Small fiber neuropathy is really an interestingcondition because it consists typically of just burning, numbness, pain of the feet,sometimes the hands later on without necessarily having any abnormalities on your EMG or nerveconduction study. So what I tell patients and actually residents or students who trainunder us is that a normal nerve conduction study does not exclude a neuropathy. And wewill confirm this by doing additional testing, specifically the nervous the the examinationat the bedside asking patients about their symptoms, for example, loss of sensation tocool or or hot temperatures, loss of pain sensation and also doing skin biopsies wherewe look at nerve densities in the skin both
from the calf and the thigh as well as doinga special test that looks at sweat function both in your foot in in the legs as well asthe feet to gauge the level of small fiber nerve damage. Small fiber neuropathy typicallywill progress unless the underlying cause is identified and reversed. Diabetes of coursebeing the most common cause is always screened for. But once the more common causes are excludedand the focus becomes on excluding any underlying secondary disease process but also controllingpain because if patients’ symptoms of pain are generally controlled they tend to do prettywell and really have no other major functional deficits. I’ve really become interested overthe years is how interconnected neurology
and rheumatology are and one thing I oftendo on patients who have unexplained small fiber even autonomic neuropathy is have themsee rheumatology or get evaluated for connective tissue disorders like lupus or Sjogren’s orsarcoid and sometimes even if we are not directly involved in treating the patients, this canbe the first sign of an underlying connective tissue disorder that can then be brought tothe attention of rheumatology and addressed from their standpoint..
Counting Cells with a Hemocytometer
A hemocytometer is a device that is used forcounting cells. It’s a modified microscope slide, containingtwo identical wells, or chambers, into which a small volume of a cell suspension is pipetted. We have already removed 100 ÂµL of our cellsuspension and placed it in a microcentrifuge tube. Dilute the suspension by adding 100 ÂµL ofTrypan blue. Trypan blue is a dye that helps us distinguish between living and dead cells.The dye passes through the membranes of dead cells so they will appear blue under a microscope. Living cells exclude and will appear mostlyclear.
Load both chambers by pipetting the suspensionunder the cover slip. Now place the hemocytometer under the microscope. Each chamber is divided into a grid pattern,consisting of 9 large squares. Each square has the same dimensions and contains10 to the negativefourth power mL of suspension. The rules for counting cells sometimes differfrom labtolab. In our lab, we count cells in the 4 largecorner squares and the center square. Let’s count the cells in the first square. One, Two, Three,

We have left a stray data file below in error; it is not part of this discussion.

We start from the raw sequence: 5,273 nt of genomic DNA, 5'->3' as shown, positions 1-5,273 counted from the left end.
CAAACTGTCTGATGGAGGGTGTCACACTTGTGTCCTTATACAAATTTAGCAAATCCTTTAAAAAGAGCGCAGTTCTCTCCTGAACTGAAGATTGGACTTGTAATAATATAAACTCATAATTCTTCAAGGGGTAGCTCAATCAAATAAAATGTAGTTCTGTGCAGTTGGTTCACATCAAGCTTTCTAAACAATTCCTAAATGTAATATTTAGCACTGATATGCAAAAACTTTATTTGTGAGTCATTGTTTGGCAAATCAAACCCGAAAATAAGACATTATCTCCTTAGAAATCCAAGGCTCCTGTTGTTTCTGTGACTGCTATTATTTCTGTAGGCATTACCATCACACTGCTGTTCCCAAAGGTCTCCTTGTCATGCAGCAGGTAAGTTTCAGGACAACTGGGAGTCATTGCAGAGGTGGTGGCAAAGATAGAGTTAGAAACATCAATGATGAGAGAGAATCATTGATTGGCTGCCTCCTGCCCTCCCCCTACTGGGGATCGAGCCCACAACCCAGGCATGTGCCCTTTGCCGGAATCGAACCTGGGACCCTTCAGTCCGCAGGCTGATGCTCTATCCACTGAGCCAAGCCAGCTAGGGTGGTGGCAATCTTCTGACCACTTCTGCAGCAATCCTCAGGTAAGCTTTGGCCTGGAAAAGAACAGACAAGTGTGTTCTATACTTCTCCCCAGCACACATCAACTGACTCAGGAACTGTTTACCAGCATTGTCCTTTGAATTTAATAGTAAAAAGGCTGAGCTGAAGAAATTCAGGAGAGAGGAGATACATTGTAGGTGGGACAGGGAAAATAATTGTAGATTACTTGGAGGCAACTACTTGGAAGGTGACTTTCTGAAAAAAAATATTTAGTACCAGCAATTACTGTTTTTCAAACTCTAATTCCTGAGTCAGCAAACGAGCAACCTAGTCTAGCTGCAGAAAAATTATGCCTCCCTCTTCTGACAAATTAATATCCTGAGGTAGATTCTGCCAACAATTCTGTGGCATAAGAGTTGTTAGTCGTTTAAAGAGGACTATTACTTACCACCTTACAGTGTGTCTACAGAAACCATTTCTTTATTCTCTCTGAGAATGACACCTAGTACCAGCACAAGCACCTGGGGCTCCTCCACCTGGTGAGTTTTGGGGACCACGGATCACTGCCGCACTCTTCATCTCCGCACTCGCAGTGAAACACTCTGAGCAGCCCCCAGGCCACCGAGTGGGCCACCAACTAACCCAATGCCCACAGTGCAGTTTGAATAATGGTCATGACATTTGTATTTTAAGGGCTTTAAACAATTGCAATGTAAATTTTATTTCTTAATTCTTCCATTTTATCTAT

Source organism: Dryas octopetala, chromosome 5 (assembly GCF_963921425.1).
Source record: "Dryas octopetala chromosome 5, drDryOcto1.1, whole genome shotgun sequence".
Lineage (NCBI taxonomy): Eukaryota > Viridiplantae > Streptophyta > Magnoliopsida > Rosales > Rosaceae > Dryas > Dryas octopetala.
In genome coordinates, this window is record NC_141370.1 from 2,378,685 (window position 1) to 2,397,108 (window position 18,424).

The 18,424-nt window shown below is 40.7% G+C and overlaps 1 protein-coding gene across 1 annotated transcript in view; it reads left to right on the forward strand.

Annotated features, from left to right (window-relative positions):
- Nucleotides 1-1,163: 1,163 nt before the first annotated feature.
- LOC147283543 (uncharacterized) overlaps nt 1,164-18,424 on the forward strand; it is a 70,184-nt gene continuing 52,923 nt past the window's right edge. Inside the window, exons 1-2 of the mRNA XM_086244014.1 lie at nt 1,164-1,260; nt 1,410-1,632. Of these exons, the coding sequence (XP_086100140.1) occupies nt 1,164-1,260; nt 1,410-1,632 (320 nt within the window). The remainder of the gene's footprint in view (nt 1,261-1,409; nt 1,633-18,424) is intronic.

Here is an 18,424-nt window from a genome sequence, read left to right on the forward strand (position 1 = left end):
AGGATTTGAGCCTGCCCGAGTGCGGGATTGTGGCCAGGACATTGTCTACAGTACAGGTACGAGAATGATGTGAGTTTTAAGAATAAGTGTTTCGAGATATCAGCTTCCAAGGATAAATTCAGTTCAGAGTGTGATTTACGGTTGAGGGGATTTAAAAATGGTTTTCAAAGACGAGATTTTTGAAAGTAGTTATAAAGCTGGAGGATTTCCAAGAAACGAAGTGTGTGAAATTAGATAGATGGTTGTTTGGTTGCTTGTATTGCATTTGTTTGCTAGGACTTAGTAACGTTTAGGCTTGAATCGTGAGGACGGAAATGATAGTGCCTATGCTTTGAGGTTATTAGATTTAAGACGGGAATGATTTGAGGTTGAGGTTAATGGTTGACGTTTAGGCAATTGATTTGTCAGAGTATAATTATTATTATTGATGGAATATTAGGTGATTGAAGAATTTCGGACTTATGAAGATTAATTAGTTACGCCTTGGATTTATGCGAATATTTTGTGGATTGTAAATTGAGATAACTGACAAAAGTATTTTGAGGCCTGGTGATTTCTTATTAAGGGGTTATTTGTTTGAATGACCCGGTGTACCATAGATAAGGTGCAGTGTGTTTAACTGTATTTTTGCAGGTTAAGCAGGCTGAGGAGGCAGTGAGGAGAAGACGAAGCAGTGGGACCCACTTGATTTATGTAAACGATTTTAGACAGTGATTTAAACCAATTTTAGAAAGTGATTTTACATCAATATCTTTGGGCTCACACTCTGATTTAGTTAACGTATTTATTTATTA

Four, Five, Six, Seven, Eight… So what about the cells that are touchingthe outside boundaries of the square? In our lab we count the cells that touch thetop and left boundaries, and we ignore the cells that touch the right and bottom boundaries. Nine. Ten. We need to count the number of both livingand dead cells. Remember, the dead cells will appear blue.
Occasionally you will see artifacts objectsor debris that appear blurry and don’t have a welldefined shape. This is an example of an artifact. We won’tinclude it in our count. Proper storage, cleaning, and handling ofthe hemocytometer will minimize the number of artifacts. There are 10 viable cells and 1 nonviablecell in the first square. Now, the topright square. There are 9 viable cells and no nonviablecells.
Next let’s count the bottomright square. There are 11 viable cells and no nonviablecells. And now the bottomleft square. There are 10 viable cells and 2 nonviablecells. And finally, let’s count the cells in thecenter square. Sometimes cells will appear as clumps or smallgroups. It may be difficult to determine exactly howmany cells are in a group. The method of counting clumps of cells differsfrom lab to lab, so be sure to follow the
procedure in your lab. We will count this clump as 2 cells. There are 14 viable cells and no nonviablecells in the center square. The total number of viable, or living cellsfrom all 5 squares is 54. The total number of nonviable cells is 3. Now that we have counted our cells, thereare several calculations we need to perform. First, let’s calculate the percentage ofviable cells. Here’s the formula. 54 viable cells, dividedby 57Ã‰the total number of cellsÃ¢